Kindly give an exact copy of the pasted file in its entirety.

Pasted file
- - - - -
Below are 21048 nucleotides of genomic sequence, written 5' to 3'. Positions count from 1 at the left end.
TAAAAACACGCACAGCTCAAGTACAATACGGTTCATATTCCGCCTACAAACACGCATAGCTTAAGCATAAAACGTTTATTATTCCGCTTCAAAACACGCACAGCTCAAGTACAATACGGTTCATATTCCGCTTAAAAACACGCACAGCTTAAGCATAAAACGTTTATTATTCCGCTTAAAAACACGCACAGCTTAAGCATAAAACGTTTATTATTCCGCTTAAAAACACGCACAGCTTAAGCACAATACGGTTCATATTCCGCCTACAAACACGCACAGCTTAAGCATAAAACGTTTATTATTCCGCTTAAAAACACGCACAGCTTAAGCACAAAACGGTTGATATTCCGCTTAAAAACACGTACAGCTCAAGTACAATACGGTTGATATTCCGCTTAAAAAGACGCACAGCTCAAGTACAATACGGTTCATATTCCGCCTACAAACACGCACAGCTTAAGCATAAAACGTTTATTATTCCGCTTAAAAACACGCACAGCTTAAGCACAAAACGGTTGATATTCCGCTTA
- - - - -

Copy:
Below are 21048 nucleotides of genomic sequence, written 5' to 3'. Positions count from 1 at the left end.
TAAAAACACGCACAGCTCAAGTACAATACGGTTCATATTCCGCCTACAAACACGCATAGCTTAAGCATAAAACGTTTATTATTCCGCTTCAAAACACGCACAGCTCAAGTACAATACGGTTCATATTCCGCTTAAAAACACGCACAGCTTAAGCATAAAACGTTTATTATTCCGCTTAAAAACACGCACAGCTTAAGCATAAAACGTTTATTATTCCGCTTAAAAACACGCACAGCTTAAGCACAATACGGTTCATATTCCGCCTACAAACACGCACAGCTTAAGCATAAAACGTTTATTATTCCGCTTAAAAACACGCACAGCTTAAGCACAAAACGGTTGATATTCCGCTTAAAAACACGTACAGCTCAAGTACAATACGGTTGATATTCCGCTTAAAAAGACGCACAGCTCAAGTACAATACGGTTCATATTCCGCCTACAAACACGCACAGCTTAAGCATAAAACGTTTATTATTCCGCTTAAAAACACGCACAGCTTAAGCACAAAACGGTTGATATTCCGCTTA